The virus also needs moisture to stay stable, and especially darkness. Therefore, dehumidified, dry, warm and bright environments will degrade it faster.

UV light on any object that may contain it breaks down the virus protein.

The virus cannot go through healthy skin.

Meaning of clean

Clean or disinfected? The Centers for Disease Control and Prevention gets technical about the difference.

Cleaning refers to the removal of germs, dirt and impurities from surfaces. Cleaning does not kill germs.

Disinfecting refers to using chemicals to kill germs on surfaces. This process does not necessarily clean dirty surfaces or remove germs, but by killing germs on a surface after cleaning, it can further lower the risk of spreading infection.

The coronavirus is a protein molecule, it is not killed, but decays on its own. The disintegration time depends on the temperature, humidity and type of material where it lies.

The CDC urges people to wash their hands regularly with soap for 20 seconds.

If soap and water are not available, use an alcohol-based hand sanitizer that contains at least 60% alcohol.

Hard surfaces

The CDC recommends wearing disposable gloves when cleaning and disinfecting surfaces.

Hard surfaces should be cleaned using a detergent or soap and water prior to disinfection.

For disinfection, diluted household bleach solutions, alcohol solutions with at least 70% alcohol and most common EPA-registered household disinfectants should be effective. The EPA lists more than 350 disinfectants to help fight the virus.

Prepare a bleach solution by mixing: 5 tablespoons (1/3 cup) bleach per gallon of water or 4 teaspoons bleach per quart of water

Products with EPA-approved emerging viral pathogens are expected to be effective against COVID-19.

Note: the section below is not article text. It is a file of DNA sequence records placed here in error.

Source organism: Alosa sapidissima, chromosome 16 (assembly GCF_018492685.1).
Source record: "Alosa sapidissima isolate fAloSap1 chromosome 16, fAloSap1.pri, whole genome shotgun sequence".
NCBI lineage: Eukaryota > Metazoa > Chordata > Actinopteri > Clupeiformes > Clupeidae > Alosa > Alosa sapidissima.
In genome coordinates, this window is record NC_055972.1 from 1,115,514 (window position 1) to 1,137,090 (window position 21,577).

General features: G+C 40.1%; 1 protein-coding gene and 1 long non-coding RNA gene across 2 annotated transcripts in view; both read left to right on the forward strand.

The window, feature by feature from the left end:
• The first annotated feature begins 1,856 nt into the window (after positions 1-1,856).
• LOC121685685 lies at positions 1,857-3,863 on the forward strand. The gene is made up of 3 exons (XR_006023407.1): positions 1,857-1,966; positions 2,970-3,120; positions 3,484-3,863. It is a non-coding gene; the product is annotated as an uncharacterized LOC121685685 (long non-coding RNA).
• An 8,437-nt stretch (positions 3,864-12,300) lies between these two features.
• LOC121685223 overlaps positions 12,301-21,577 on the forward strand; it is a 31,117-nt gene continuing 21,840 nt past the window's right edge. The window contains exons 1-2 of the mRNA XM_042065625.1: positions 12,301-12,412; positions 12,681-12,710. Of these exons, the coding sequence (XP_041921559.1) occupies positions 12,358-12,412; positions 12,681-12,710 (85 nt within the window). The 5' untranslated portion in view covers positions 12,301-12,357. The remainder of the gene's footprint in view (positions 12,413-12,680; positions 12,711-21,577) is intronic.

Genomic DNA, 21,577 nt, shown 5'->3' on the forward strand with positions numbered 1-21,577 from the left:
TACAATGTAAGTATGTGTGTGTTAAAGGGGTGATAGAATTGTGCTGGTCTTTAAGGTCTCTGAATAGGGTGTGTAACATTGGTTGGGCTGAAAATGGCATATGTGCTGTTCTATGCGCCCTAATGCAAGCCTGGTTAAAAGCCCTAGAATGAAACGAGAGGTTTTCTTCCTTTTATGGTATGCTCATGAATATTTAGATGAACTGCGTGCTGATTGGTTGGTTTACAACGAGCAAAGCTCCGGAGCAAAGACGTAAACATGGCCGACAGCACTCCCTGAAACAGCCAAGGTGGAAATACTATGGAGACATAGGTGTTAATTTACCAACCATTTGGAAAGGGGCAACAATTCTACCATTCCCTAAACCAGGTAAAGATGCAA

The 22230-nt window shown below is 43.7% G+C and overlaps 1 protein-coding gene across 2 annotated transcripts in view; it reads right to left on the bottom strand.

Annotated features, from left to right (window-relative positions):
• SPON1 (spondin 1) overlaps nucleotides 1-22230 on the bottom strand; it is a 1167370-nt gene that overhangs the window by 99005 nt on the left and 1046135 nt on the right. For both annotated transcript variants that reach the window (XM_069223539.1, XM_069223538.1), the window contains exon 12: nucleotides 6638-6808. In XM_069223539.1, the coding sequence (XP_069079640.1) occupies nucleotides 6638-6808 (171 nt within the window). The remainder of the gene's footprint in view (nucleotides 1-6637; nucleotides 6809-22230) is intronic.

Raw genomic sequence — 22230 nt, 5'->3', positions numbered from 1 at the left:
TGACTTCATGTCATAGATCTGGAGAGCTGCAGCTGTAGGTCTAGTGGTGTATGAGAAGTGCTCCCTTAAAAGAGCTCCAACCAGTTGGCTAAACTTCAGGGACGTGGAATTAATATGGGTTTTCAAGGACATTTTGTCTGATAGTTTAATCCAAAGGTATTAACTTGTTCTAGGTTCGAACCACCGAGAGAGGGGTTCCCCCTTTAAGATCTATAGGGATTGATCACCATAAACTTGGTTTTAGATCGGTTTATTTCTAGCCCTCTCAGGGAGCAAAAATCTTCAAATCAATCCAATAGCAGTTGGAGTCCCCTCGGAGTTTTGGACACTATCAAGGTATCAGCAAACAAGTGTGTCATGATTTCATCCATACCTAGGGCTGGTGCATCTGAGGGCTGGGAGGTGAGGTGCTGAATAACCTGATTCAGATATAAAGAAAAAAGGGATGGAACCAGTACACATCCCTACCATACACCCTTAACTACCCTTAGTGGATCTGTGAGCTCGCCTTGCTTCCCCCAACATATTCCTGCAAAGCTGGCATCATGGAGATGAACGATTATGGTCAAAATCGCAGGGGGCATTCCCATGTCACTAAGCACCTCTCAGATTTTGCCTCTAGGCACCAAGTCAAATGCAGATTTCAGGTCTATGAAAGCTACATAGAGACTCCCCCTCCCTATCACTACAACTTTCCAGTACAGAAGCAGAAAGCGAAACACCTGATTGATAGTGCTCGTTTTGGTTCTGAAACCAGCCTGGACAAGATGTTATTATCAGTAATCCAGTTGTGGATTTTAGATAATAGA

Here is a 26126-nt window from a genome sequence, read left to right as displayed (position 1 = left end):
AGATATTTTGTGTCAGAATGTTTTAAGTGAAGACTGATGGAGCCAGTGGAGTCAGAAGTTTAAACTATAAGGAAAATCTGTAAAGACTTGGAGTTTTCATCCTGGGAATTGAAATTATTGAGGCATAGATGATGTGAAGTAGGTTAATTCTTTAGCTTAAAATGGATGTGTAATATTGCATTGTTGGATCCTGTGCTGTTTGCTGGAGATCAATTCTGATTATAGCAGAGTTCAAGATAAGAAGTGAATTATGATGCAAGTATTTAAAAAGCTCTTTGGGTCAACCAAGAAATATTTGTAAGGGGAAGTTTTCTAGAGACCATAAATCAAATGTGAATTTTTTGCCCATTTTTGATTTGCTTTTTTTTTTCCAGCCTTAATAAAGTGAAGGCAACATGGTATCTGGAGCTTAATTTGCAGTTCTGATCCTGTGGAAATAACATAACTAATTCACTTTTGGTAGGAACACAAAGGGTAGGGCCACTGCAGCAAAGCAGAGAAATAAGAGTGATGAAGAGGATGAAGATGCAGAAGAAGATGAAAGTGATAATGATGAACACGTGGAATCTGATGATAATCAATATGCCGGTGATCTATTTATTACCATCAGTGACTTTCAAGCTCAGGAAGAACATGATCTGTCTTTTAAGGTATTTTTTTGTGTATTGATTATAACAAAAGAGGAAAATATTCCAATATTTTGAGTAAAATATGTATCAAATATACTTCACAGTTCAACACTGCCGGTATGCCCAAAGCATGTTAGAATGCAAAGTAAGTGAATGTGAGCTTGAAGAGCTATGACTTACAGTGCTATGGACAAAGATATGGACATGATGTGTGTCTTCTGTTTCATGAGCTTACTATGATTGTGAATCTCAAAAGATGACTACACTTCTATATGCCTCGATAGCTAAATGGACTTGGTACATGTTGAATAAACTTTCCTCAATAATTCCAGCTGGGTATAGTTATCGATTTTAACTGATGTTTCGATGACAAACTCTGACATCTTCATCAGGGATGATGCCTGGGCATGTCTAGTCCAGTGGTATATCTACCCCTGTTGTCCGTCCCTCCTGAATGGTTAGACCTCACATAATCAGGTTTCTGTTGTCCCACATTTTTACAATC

Do not mix list

Bleach and vinegarBleach and ammoniaBleach and rubbing alcoholHydrogen peroxide and vinegar

Soft (porous) surfaces

For carpeted floor, rugs and drapes, remove visible contamination if present and clean with appropriate cleaners indicated for use on these surfaces.

After cleaning, launder items and if possible, use the warmest appropriate water setting then dry items completely.

The virus is not a living organism like bacteria; antibodies cannot kill what is not alive.

Do not shake used or unused clothing, sheets or cloth. While the virus is glued to a porous surface, it is very inert and disintegrates only between 3 hours on fabric.

If someone is sick

Clean and disinfect high-touch surfaces daily in household common areas.

In the bedroom/bathroom dedicated for an ill person, consider reducing cleaning frequency to as-needed.

As much as possible, an ill person should stay in a specific room.

The caregiver can provide personal cleaning supplies for an ill person’s room and bathroom. These supplies include tissues, paper towels, cleaners and EPA-registered disinfectants.

Bathrooms should be cleaned and disinfected after each use by an ill person. If this is not possible, the caregiver should wait as long as practical after use by an ill person to clean and disinfect the high-touch surfaces.

Household members should follow home care guidance when interacting with suspected/confirmed COVID-19 cases. More info: coronavirus.org

Wash hands regularly

Hand-washing study

These are some of the results of a 2013 study by Michigan State University’s School of Hospitality Business that was published in the Journal of Environment Health. When asked, 95% of people claimed to wash their hands after using public restrooms, but the observational study found the following:

The study also found that:

People are more likely to wash their hands in the morning than in the afternoon or evening.

More women than men wash their hands with soap.

Health care and hand-washing

In the history of hand-washing, it’s helped the most in hospitals.

In the 1850s, Florence Nightingale, considered the founder of modern nursing, insisted people wash their hands in war hospitals during the Crimean War. This resulted in greatly reduced infection rates among wounded soldiers.